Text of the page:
By Alexandria Sage
American singer Bob Dylan may soon be awarded France’s highest distinction, the Legion d’Honneur, after his nomination was reportedly first tossed out over his marijuana use and opposition to the Vietnam War.
The green light given by the Legion d’Honneur’s council means France’s minister of culture may soon decorate Dylan – a symbol of 1960s counterculture – with the five-pointed star of the top “Chevalier” order.
He would join the ranks of singers such as Britain’s Paul McCartney and France’s Charles Aznavour to be so honoured.
The 17-member council determines whether nominations put forward by government ministers conform to the institution’s principles. Its grand chancellor, Jean-Louis Georgelin, confirmed it had approved Dylan’s nomination.
In a letter to the daily Le Monde published on Sunday, Georgelin called the singer-songwriter an “exceptional artist” known in the United States and internationally as a “tremendous singer and great poet”.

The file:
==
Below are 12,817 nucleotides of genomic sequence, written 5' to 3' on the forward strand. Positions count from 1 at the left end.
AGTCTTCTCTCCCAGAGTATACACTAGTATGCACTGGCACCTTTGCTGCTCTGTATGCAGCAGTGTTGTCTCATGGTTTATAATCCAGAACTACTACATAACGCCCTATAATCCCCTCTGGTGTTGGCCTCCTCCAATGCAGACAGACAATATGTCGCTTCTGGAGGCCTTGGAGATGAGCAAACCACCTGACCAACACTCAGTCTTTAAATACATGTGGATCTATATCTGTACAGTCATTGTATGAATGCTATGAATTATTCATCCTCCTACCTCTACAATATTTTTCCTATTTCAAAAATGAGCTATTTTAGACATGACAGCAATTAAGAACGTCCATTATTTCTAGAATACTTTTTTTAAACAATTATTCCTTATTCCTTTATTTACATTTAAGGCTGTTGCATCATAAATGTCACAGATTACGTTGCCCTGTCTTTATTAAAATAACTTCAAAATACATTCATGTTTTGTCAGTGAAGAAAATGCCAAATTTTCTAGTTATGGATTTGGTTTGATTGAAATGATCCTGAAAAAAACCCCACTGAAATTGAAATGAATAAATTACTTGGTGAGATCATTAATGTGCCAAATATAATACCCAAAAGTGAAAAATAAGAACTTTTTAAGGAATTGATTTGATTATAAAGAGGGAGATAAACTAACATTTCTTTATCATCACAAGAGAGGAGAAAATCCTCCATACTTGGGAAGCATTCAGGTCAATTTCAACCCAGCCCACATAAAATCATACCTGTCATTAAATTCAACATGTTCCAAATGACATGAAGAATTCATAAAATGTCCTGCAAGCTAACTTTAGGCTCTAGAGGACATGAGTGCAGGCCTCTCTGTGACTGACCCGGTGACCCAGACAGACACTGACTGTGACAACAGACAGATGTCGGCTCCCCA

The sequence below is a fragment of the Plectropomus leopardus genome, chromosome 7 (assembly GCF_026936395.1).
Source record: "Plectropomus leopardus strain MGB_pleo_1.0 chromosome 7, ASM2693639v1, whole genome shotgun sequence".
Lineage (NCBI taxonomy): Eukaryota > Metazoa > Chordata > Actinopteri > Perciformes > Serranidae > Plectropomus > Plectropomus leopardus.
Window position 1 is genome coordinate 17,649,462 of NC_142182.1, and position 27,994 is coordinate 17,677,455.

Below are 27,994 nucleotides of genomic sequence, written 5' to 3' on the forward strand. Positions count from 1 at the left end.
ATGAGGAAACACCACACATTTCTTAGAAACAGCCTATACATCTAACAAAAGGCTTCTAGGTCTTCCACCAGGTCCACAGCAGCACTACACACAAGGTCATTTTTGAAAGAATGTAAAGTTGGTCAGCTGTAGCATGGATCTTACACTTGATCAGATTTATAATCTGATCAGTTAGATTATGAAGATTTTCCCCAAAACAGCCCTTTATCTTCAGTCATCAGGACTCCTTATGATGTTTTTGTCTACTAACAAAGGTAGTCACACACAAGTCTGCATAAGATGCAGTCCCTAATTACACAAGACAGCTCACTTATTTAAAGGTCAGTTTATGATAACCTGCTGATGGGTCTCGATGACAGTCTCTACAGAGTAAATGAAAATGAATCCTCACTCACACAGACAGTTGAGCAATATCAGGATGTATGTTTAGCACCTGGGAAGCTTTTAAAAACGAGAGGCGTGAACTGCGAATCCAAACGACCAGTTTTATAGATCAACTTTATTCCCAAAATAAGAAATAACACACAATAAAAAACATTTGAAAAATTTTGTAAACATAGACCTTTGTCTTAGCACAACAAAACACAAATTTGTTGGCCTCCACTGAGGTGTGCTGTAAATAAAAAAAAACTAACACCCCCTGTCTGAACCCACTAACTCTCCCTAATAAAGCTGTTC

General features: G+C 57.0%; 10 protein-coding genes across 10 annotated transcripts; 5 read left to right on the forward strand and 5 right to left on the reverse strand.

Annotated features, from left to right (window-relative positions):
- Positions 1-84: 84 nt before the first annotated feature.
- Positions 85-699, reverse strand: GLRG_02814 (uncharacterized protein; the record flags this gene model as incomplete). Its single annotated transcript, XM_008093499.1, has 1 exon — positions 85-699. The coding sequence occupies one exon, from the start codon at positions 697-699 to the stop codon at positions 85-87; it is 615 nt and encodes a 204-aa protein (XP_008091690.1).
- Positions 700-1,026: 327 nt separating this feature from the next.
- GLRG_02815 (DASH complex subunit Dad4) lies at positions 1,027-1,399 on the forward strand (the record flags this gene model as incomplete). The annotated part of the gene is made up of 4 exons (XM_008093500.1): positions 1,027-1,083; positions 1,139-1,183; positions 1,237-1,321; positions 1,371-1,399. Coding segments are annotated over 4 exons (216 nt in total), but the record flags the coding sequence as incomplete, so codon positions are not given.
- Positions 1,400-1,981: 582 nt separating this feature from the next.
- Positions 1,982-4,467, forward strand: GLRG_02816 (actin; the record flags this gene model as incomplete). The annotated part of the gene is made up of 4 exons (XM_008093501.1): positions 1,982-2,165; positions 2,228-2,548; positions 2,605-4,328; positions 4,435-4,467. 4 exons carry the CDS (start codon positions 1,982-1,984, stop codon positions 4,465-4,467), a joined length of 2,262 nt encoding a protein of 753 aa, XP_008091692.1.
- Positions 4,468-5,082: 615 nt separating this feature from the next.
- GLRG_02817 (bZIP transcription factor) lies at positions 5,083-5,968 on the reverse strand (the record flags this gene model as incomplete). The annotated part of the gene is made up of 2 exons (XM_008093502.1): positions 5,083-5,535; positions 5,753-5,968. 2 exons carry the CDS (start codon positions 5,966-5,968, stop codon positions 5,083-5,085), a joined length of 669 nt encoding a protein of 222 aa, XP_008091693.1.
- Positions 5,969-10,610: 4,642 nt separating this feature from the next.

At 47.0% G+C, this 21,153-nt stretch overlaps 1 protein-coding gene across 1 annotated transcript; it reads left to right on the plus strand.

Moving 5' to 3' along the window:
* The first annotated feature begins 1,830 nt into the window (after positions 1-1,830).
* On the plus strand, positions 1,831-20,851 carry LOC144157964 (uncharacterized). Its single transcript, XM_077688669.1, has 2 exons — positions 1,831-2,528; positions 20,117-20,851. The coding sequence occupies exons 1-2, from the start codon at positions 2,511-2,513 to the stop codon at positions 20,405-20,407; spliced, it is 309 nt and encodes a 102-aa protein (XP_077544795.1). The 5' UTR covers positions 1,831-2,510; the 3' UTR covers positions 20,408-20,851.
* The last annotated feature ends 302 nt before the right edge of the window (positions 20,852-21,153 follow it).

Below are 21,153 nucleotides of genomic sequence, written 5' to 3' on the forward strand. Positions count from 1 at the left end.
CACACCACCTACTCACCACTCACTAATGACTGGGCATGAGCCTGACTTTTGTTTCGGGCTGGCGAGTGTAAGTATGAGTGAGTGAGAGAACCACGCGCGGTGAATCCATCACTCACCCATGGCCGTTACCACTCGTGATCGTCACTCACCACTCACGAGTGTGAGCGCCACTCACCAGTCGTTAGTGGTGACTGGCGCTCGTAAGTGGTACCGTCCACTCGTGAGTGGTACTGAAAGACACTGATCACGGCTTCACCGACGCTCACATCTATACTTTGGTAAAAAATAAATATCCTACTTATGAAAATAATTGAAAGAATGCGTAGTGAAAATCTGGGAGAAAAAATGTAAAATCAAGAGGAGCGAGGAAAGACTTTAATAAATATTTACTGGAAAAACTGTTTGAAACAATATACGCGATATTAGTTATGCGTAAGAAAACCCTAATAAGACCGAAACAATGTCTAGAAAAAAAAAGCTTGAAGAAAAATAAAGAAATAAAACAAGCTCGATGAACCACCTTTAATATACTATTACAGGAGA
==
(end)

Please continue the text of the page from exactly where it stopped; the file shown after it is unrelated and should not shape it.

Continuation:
Satirical weekly Le Canard Enchaine reported in May that Georgelin had rejected Dylan’s nomination on the basis of his opposition to the war in Vietnam, where France was a former colonial power, and his presumed pot smoking.
Georgelin acknowledged to Le Monde that he had originally thrown out the nomination and cited what he called a “controversy” but did not elaborate further.
The culture ministry did not immediately return a call seeking comment.
Dylan’s ballads like “Blowing in the Wind” became anthems of the civil rights and anti-war movement in the United States, while the musical innovation and cynical lyrics of “Like a Rolling Stone” established him as a counter-culture icon.
Culture Minister Aurelie Filipetti had nominated Dylan – who in 1990 was given a lower rank of the award – for the highest “Chevalier” distinction.
The singer was awarded the top civilian honour in the United States, the Presidential Medal of Freedom, in May 2012.